Caring for someone with Parkinson’s

This next post within our ‘top tips’ series focuses on how to care for someone suffering with Parkinson’s disease. Tailored care is often required, depending on the severity of the symptoms, in order to make these more manageable on a daily basis. We have put together some ways in which you can help a loved one suffering from this disease.

Firstly, what is Parkinson’s disease?

Parkinson’s disease is a degenerative condition, in which parts of the brain become damaged over time. It is caused by the death of nerve cells in the brain that produce dopamine. The main function of this hormone is to stimulate movement, which is why Parkinson’s sufferers often have much slower movement.

The onset of Parkinson’s disease varies from person to person. It may progress slowly for some, and faster for others. This is why an early diagnosis is vital, so that you can establish the level of care that your loved one requires both now, and in the future. Many sufferers have Parkinson’s for a long period of time, needing minimal care. It is important to prepare your loved one for the latter stages, and the dependency that they will require as the disease progresses.

Stiff muscles - Parkinson's disease | Waltham House Care Home

Symptoms of Parkinson’s

The three main symptoms include body tremors (involuntary shaking), slowness of movement, and stiff, inflexible muscles (rigidity). As well as these, sufferers often experience difficulties in handwriting, loss of the sense of smell, and sometimes find it hard making facial expressions.

The hardest thing for people with Parkinson’s is the muscle tremors. These make everyday, simple activities such as eating, drinking and writing extremely difficult, and can be very frustrating.

There are five stages of Parkinson’s, which are useful to refer back to if your loved one is diagnosed. You need to be monitoring their symptoms regularly.

Stage 1 – during this initial stage, the symptoms are very mild and do not tend to affect daily activities too much. Tremors tend to only occur on one side of the body.

Stage 2 – the symptoms begin to worsen during this stage, and both the tremors and rigidity begin to affect both sides of the body. Day-to-day tasks begin to become a little more challenging and will take longer.

Stage 3 – this is often named the ‘middle stage’ within the disease. It is where a lack of balance creeps in, along with slowness of movements. Although the person is probably still independent, falls can be common within this stage. Time needs to be spent on discussing care options as the disease progresses from here.

Stage 4 – symptoms become very severe, and the sufferer will need help in carrying out daily activities. They will be unable to live on their own at this stage, and may need assistance to walk too.

Stage 5 – this is the most advanced stage of Parkinson’s disease. Stiffness becomes very severe, and may completely limit movement. A wheelchair may be needed, or the sufferer may be bedridden. Around the clock care is needed, by care staff who understand the illness.

As well as these main symptoms which affect movement, you must remember that tiredness also needs to be taken into consideration. Whilst it will take longer to carry out everyday tasks, it will also be harder and take the sufferer more time. It is important to give your loved one time to attempt these tasks on their own, and not be frustrated with them for taking their time.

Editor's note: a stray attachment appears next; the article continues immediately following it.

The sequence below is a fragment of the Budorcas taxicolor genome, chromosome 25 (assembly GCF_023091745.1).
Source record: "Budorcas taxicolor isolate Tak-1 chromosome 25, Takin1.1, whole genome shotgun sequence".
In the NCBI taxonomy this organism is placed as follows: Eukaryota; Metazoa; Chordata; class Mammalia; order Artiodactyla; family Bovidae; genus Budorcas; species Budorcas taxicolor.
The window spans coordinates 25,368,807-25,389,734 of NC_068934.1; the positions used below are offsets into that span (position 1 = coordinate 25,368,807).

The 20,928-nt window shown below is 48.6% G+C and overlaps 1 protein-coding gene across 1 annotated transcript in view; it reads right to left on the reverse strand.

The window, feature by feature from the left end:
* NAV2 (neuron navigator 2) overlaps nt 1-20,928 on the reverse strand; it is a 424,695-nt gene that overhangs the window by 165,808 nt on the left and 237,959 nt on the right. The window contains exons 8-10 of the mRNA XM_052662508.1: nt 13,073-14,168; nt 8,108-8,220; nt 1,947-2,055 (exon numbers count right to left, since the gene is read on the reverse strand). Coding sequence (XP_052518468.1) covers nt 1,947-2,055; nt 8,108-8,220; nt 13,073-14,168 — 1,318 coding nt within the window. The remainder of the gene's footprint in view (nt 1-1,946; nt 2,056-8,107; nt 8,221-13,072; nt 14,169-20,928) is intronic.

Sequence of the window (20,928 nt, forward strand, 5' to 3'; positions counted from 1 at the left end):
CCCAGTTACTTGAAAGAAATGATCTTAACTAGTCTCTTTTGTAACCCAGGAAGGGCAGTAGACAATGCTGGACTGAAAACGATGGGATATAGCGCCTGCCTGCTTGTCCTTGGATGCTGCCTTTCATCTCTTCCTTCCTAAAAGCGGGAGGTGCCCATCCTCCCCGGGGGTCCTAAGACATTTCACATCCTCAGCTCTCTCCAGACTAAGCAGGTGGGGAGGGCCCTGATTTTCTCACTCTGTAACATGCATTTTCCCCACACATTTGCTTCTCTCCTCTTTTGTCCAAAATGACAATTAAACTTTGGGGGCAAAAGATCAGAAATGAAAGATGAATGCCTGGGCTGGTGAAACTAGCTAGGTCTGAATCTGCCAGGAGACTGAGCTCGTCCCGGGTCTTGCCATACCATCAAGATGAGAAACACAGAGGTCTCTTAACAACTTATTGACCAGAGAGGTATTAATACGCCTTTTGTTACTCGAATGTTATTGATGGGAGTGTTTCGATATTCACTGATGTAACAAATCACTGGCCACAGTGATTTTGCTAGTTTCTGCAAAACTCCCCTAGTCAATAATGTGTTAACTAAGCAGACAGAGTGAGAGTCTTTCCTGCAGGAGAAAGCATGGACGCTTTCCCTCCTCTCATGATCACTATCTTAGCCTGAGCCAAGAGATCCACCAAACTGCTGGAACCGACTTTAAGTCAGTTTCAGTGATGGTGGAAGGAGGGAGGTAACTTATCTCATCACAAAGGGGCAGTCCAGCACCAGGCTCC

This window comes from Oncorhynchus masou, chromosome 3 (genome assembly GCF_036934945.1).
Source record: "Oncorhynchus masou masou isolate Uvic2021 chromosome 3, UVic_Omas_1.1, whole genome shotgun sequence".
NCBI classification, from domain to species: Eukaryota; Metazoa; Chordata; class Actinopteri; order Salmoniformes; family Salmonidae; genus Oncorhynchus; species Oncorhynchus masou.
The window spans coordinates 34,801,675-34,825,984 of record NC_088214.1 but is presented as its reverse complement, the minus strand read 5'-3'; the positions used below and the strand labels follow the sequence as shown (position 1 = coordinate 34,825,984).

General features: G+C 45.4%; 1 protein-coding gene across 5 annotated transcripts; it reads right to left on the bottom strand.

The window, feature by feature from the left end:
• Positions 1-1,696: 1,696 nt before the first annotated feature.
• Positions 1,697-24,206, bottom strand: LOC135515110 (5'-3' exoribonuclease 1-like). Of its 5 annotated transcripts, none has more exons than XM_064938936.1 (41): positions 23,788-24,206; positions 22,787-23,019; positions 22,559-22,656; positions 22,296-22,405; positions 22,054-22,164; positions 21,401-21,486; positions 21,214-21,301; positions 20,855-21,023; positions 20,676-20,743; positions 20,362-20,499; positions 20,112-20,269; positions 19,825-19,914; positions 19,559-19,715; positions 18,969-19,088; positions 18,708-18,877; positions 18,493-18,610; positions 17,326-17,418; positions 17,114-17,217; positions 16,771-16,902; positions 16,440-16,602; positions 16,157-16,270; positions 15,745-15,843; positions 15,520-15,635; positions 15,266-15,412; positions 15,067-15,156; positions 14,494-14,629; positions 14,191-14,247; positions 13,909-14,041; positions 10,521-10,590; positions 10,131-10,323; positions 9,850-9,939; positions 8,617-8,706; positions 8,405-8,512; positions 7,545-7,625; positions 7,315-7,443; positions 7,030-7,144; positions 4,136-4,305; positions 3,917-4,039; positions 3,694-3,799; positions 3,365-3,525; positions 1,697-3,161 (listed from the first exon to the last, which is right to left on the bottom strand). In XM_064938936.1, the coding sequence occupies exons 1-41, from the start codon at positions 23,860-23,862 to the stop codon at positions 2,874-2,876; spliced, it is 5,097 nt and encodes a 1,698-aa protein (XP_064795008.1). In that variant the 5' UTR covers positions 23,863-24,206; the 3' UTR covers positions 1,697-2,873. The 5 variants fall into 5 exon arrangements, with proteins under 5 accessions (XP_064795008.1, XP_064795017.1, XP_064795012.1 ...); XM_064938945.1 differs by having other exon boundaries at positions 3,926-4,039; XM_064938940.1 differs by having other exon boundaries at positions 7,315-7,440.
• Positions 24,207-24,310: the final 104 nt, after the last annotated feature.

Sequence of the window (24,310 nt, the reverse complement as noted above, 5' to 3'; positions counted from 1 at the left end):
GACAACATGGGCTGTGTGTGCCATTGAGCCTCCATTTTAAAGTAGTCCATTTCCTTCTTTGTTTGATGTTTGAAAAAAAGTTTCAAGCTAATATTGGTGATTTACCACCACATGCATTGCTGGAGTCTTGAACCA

Suffering with Parkinson's | Waltham House

Parkinson’s Dementia

Parkinson’s dementia is also something to be aware of when you are caring for someone with Parkinson’s disease. Along with the dopamine changes in the brain, microscopic deposits are found within the nerve cells in the brain stem in sufferers. These deposits cause cognitive symptoms to appear either before, or at the same time as, problems with movement.

Symptoms of Parkinson’s dementia include: forgetfulness, loss of emotional control, sudden outbursts, slow thought processes, and hallucinations. We have included some strategies on how to communicate with a person who has dementia previously. These should be taken into consideration when addressing a Parkinson’s dementia sufferer too.

Learning to adapt

If your loved one suffers from Parkinson’s, you will be aware of the level of care that they need – from helping them get dressed, to helping them with their shopping. Specialist caregivers are able to help sufferers adjust to the effect of the disease on the body.

There are some adaptations to the normal home environment that can be made, to help make life that little bit easier:

Remove hazards

Think about trip hazards such as floor rugs – these should be tacked down or removed completely. Table lamps should be within easy reach, but not somewhere they can be tipped over easily.

Wheelchair access

You may need to consider moving furniture, so that in the eventuality that your loved one needs a wheelchair, this can be accommodated.

Loose fitting clothing

Buttons and zips can be extremely challenging for a sufferer with muscle tremors. Loose fitting clothes are more comfortable, and easy to get into and out of.

We hope you have found this blog post useful, and it has given you an insight into Parkinson’s disease and how to help a loved one who may be affected.